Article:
ICANN Could Pre-Register TLDs To Placate Critics


ICANN has moved on non-Latin characters, but delays in its new top-level domains could force it to start pre-registration

Ongoing delays in the introduction of new top level domain names (TLDs) could lead to the introduction of a pre-registration process, according to the internet regulating body ICANN.

Earlier this week ICANN held a meeting in Korea to discuss new TLDs. Although a move to extend Internet domains with the use of non-Roman characters has been moving forwards, a parallel process to allow more top-level domains has been encountering delays and frustration.

ICANN has proposed extending the Internet’s domain systems beyond the current limited number of top-level domains (the highest domain in an address after the dot, such as dot-com). The proposal would essentially allow “dot-anything”, but issues of root scaling, cybersquatting and trademark infringement have all caused multiple delays in the implementation process.

Despite an original plan to make the new gTLDs available next year, the prospect of delays caused criticism at the Korea meeting. By introducing a pre-application process, ICANN will be able to establish a clearer idea about the potential uptake of new TLDs and construct clear guidelines on rights protection. During a public forum on the issue, Minds and Machines’ COO Jothan Frakes said that he was working to introduce such a plan in the next few weeks.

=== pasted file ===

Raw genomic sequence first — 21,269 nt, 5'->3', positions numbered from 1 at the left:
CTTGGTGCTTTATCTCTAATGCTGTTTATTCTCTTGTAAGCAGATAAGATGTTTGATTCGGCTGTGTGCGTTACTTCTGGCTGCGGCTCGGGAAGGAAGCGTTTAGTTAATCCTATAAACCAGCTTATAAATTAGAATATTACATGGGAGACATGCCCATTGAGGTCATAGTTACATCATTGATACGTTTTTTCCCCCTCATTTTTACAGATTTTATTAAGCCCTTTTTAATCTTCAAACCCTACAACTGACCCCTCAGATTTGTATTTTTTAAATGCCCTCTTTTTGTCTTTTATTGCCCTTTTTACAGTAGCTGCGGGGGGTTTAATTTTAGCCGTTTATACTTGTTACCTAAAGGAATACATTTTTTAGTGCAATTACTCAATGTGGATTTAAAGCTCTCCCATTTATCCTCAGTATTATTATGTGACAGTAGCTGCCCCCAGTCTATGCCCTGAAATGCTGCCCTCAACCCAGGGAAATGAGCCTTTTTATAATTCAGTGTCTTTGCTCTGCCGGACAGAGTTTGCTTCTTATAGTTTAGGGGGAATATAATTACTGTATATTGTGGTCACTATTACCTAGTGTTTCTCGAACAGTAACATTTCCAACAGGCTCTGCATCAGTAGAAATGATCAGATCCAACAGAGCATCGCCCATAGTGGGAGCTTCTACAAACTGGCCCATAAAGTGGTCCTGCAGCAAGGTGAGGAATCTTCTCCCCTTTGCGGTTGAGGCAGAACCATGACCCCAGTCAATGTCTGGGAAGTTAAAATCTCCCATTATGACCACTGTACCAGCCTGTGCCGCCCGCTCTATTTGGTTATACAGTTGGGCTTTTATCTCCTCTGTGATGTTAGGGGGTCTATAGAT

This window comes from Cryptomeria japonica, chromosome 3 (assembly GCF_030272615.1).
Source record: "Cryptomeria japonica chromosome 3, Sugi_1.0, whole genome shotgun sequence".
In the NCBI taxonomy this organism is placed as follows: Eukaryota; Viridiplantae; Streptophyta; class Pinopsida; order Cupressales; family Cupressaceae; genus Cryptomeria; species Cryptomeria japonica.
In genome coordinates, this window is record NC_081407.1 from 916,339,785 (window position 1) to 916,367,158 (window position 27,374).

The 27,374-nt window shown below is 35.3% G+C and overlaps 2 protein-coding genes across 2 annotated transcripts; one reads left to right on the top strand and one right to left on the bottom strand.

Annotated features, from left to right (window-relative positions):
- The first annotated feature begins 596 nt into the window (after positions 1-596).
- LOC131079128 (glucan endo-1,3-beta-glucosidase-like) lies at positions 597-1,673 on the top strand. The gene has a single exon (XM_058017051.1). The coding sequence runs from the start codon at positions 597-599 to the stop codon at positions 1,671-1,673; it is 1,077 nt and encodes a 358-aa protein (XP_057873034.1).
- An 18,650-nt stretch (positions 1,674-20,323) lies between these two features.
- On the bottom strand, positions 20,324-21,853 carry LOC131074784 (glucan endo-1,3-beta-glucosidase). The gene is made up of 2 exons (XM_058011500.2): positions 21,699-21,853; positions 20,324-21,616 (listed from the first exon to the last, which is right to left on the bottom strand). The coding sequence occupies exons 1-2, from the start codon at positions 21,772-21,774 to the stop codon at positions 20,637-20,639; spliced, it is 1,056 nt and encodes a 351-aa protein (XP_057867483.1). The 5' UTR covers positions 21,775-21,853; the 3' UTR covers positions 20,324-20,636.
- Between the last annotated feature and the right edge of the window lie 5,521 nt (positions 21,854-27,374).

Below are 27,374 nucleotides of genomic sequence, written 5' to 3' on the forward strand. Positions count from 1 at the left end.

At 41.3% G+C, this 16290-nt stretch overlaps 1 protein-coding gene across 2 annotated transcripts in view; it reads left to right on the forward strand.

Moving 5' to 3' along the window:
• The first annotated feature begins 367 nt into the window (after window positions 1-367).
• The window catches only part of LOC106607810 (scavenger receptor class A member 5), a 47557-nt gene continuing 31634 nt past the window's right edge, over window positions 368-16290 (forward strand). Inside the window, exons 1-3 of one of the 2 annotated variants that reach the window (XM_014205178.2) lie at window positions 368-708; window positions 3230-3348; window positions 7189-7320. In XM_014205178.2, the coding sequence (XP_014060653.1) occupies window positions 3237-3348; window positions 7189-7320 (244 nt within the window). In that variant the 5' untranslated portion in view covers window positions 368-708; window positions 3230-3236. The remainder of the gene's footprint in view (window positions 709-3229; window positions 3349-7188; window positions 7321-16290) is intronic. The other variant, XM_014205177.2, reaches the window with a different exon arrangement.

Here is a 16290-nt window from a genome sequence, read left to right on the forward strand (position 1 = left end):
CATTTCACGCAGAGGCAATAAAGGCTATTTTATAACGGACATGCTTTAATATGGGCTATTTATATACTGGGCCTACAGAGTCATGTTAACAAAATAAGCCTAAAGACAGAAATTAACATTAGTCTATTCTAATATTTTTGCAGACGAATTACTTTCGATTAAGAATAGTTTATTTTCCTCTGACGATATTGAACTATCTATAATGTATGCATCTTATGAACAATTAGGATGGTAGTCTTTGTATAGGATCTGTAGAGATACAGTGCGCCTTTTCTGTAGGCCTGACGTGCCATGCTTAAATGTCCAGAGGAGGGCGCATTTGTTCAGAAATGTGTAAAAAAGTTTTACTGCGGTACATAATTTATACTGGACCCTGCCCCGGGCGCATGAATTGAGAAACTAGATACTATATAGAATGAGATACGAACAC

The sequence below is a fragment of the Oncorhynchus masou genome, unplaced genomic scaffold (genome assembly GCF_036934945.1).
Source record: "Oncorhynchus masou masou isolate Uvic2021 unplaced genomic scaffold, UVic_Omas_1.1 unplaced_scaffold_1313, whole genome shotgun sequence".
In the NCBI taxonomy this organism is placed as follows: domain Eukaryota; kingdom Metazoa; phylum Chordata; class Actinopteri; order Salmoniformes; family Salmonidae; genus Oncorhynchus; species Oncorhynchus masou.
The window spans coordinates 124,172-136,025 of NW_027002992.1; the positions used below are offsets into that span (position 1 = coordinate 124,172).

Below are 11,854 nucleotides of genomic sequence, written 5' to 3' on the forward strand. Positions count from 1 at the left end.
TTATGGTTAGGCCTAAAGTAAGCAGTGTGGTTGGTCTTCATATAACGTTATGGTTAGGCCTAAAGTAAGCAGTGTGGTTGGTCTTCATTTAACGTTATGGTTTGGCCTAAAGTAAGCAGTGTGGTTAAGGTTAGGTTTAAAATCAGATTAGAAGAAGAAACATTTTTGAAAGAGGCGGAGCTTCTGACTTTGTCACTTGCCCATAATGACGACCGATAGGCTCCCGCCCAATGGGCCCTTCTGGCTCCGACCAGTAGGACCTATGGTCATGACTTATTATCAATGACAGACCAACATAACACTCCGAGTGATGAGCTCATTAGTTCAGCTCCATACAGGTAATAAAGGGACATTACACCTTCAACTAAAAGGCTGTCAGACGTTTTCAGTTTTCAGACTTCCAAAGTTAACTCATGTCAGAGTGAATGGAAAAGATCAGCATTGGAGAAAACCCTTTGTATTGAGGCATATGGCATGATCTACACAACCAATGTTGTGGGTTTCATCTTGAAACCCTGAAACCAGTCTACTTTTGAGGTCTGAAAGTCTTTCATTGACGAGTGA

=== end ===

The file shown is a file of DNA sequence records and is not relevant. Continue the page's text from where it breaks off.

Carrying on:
“We have some ideas whereby an applicant can pay a fee and begin the review of information,” he explained. “In this way applicants can go back to their constituents, their stakeholders, communities and investors with positive news, while ICANN staff will gain information about the universe of applicants who will be bringing discussions about public morality, root scaling, rights protection, and other matters out of the theoretical and into the practical realm.”

Another argument for the introduction of a pre-registration system is that it is an opportunity to get get the ball rolling on issues that may take some time to resolve. “The fact is, there are several bureaucratic stages in the application process that could be started earlier,” said COO of domain registrar Gandi.net, Joe White. “For example, if two people wanted to operate ‘.music’, the process to settle their competing applications could begin soon, rather than waiting for the other more technical and legal pieces from ICANN to be complete.”

The news follows the recent announcement that ICANN is accelerating its move towards a multilateral strategy, by opening up the domain name system to non-Latin characters. While both these strategies promise to broaden the scope of the internet and move it away from a US-centric domain structure, there is some suggestion that the introduction of an unlimited number of domains will create an overwhelming amount of cyber-clutter.

White predicts that a pre-application process will help to temper ISP’s fears by giving them the opportunity to gage public reaction. “Consumers will start to form opinions on whether they trust the new TLDs any more, whether they see any value in them, and whether it’s really as exciting as ICANN thinks it will be,” he said.

However, ICANN’s focus on its introduction of non-Latin characters could also be an attempt to divert attention away from its delay in introducing new TLDs, which has led to mounting concern among new TLD applicants.

“We’re aware that delay favours incumbents. We’re aware that delay is costly and may, in fact, deprive us, if it goes on for much longer, of the very innovation that this project was intended to help stimulate,” admitted ICANN Chairman Peter Dengate-Thrush. “On the other hand, delay is caused by the fact that we have to do this very carefully… This is a balancing exercise for the board. There’s no intention to delay. We just have to make sure we do it properly.”

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